Villagers living on the Indonesian side of Borneo killed at least 750 endangered orangutans in a year, some to protect crops from being raided and others for their meat, a new survey shows.
Such practices, never before quantified, are now believed to be a more serious threat to the existence of the red apes than previously thought, Erik Meijaard, the main author of the report that appeared in the journal PLoSOne, said Monday.
Indonesia — home to 90 percent of the orangutans left in the wild — was blanketed with plush rain forests less than 50 years ago, but half those trees have since been cleared in the rush to supply the world with timber, pulp, paper and more recently, palm oil.
As a result, most of the remaining 50,000 to 60,000 apes live in scattered, degraded forests, putting them in frequent, and often deadly, conflict with humans.
"But our surveys also indicate that killing of orangutans is happening deep inside forested areas, where orangutans are hunted just like any other species," Meijaard said. "This may be an uncomfortable truth, but not one that we can any longer ignore."
The Nature Conservancy and 19 other private organizations, including the WWF and the Association of Indonesian Primate Experts and Observers, carried out the survey to get a better understanding of orangutan killings and their underlying causes.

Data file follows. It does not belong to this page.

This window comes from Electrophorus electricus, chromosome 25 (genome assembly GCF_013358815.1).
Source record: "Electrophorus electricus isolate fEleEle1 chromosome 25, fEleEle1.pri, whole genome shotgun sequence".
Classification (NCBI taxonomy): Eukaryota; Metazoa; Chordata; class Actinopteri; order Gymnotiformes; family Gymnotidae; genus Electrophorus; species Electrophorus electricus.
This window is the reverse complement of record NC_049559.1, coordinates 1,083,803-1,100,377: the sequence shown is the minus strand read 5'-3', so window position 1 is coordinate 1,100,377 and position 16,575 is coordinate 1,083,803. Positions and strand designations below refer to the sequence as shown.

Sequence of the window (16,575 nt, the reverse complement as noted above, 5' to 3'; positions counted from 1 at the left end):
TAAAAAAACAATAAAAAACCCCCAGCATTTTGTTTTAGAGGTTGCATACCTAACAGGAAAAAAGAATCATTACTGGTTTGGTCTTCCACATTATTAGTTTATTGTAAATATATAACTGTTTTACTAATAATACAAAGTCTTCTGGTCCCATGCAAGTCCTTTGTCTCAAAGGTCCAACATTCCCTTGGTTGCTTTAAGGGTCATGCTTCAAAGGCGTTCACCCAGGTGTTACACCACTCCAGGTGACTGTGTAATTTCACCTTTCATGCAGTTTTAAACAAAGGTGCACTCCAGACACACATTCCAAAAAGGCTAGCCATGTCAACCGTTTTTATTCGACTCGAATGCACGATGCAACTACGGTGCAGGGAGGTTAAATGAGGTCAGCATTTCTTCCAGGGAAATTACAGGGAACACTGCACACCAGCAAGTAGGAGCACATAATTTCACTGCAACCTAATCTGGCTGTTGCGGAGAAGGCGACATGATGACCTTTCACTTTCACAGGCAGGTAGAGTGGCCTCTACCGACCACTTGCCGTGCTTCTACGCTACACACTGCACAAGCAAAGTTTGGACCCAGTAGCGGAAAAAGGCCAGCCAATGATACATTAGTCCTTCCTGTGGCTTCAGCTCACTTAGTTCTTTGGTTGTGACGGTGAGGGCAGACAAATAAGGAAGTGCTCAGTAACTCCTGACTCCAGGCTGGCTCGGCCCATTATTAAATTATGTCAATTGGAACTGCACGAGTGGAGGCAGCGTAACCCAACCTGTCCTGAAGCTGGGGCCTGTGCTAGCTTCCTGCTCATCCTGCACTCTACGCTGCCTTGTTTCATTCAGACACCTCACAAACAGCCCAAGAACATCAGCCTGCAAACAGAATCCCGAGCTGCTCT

They interviewed 6,983 people in 687 villages in three provinces of Kalimantan — the Indonesian side of Borneo, which is shared also with Malaysia and Brunei — between April 2008 and September 2009.
Figures from the interviews were extrapolated to the target population of men 15 years and older, since only 11 women reported killing orangutans. This indicated that at least 750 apes had been killed during the previous year.
Neil Makinuddin, program manager of The Nature Conservancy, said they were surprised how many respondents reported killing and then eating orangutans — just over half.
Some were consumed after being killed for entering crops or because people were afraid of the animals, the study showed. Others were hunted outright for their meat.
The authors were quick to stress, however, that the people who admitted to killing orangutans said they'd only done so once or twice over the course of their lives.
"Orangutans are not part of people's day-to-day diet," said Meijaard, a senior adviser for the People and Nature Consulting International.
Indonesian Forestry Ministry spokesman Ahmad Fauzi Masyhud said his office has not yet received the report, which he described as "bombastic."
"We have to recheck whether it is true or not," he said. "But frankly I doubt it."
But Meijaard said it's time to face up to the facts.
"We used robust scientific methods to assess the social dimensions of orangutan conservation," he said. "Unless we assume that most of the survey respondents lied, we have to accept the hunting issue as an uncomfortable truth that needs to be addressed if we want to save the orangutan."
He said he's seen far too many orangutan skulls, skins and chopped off hands, and heard too many firsthand accounts of people having killed or eaten orangutans, to believe it isn't happening.